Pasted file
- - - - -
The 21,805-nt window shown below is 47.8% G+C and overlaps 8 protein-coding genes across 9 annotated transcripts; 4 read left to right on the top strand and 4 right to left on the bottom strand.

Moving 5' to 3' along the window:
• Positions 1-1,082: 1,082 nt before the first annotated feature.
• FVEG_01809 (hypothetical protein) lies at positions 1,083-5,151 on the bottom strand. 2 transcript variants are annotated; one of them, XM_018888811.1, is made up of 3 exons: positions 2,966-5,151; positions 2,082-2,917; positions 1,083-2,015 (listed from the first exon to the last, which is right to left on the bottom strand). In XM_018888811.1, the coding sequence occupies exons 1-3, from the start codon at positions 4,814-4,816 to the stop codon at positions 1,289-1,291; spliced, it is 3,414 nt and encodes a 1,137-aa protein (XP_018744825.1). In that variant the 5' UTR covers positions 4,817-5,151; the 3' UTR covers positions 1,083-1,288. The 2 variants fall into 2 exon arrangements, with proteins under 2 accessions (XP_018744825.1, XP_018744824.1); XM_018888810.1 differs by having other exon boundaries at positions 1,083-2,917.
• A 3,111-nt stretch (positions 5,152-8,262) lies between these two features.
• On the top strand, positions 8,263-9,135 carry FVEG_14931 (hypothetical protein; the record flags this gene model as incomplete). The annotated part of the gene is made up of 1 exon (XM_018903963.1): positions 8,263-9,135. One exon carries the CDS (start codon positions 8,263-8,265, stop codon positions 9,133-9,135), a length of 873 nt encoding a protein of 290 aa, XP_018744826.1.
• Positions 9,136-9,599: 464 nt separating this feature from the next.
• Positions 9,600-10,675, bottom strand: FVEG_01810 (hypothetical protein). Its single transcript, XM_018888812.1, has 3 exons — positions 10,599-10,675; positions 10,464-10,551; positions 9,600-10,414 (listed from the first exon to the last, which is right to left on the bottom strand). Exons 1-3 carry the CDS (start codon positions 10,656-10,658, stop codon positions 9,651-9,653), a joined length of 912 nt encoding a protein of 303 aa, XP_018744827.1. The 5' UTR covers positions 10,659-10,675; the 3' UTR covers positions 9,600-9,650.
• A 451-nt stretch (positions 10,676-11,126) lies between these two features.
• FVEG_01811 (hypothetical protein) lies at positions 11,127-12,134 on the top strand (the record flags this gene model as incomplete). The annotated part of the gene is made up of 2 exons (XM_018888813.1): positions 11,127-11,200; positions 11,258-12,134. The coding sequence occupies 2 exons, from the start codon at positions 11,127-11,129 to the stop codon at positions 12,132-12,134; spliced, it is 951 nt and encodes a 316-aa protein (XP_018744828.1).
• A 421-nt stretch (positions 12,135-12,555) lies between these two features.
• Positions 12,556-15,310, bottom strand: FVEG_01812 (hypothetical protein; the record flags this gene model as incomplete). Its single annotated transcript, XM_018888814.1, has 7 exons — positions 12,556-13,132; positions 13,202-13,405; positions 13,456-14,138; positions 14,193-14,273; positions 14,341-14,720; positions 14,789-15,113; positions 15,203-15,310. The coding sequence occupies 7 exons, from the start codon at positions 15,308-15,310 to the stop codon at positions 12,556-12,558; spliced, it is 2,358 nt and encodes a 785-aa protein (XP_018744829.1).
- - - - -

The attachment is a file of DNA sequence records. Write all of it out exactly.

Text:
The 21,805-nt window shown below is 47.8% G+C and overlaps 8 protein-coding genes across 9 annotated transcripts; 4 read left to right on the top strand and 4 right to left on the bottom strand.

Moving 5' to 3' along the window:
• Positions 1-1,082: 1,082 nt before the first annotated feature.
• FVEG_01809 (hypothetical protein) lies at positions 1,083-5,151 on the bottom strand. 2 transcript variants are annotated; one of them, XM_018888811.1, is made up of 3 exons: positions 2,966-5,151; positions 2,082-2,917; positions 1,083-2,015 (listed from the first exon to the last, which is right to left on the bottom strand). In XM_018888811.1, the coding sequence occupies exons 1-3, from the start codon at positions 4,814-4,816 to the stop codon at positions 1,289-1,291; spliced, it is 3,414 nt and encodes a 1,137-aa protein (XP_018744825.1). In that variant the 5' UTR covers positions 4,817-5,151; the 3' UTR covers positions 1,083-1,288. The 2 variants fall into 2 exon arrangements, with proteins under 2 accessions (XP_018744825.1, XP_018744824.1); XM_018888810.1 differs by having other exon boundaries at positions 1,083-2,917.
• A 3,111-nt stretch (positions 5,152-8,262) lies between these two features.
• On the top strand, positions 8,263-9,135 carry FVEG_14931 (hypothetical protein; the record flags this gene model as incomplete). The annotated part of the gene is made up of 1 exon (XM_018903963.1): positions 8,263-9,135. One exon carries the CDS (start codon positions 8,263-8,265, stop codon positions 9,133-9,135), a length of 873 nt encoding a protein of 290 aa, XP_018744826.1.
• Positions 9,136-9,599: 464 nt separating this feature from the next.
• Positions 9,600-10,675, bottom strand: FVEG_01810 (hypothetical protein). Its single transcript, XM_018888812.1, has 3 exons — positions 10,599-10,675; positions 10,464-10,551; positions 9,600-10,414 (listed from the first exon to the last, which is right to left on the bottom strand). Exons 1-3 carry the CDS (start codon positions 10,656-10,658, stop codon positions 9,651-9,653), a joined length of 912 nt encoding a protein of 303 aa, XP_018744827.1. The 5' UTR covers positions 10,659-10,675; the 3' UTR covers positions 9,600-9,650.
• A 451-nt stretch (positions 10,676-11,126) lies between these two features.
• FVEG_01811 (hypothetical protein) lies at positions 11,127-12,134 on the top strand (the record flags this gene model as incomplete). The annotated part of the gene is made up of 2 exons (XM_018888813.1): positions 11,127-11,200; positions 11,258-12,134. The coding sequence occupies 2 exons, from the start codon at positions 11,127-11,129 to the stop codon at positions 12,132-12,134; spliced, it is 951 nt and encodes a 316-aa protein (XP_018744828.1).
• A 421-nt stretch (positions 12,135-12,555) lies between these two features.
• Positions 12,556-15,310, bottom strand: FVEG_01812 (hypothetical protein; the record flags this gene model as incomplete). Its single annotated transcript, XM_018888814.1, has 7 exons — positions 12,556-13,132; positions 13,202-13,405; positions 13,456-14,138; positions 14,193-14,273; positions 14,341-14,720; positions 14,789-15,113; positions 15,203-15,310. The coding sequence occupies 7 exons, from the start codon at positions 15,308-15,310 to the stop codon at positions 12,556-12,558; spliced, it is 2,358 nt and encodes a 785-aa protein (XP_018744829.1).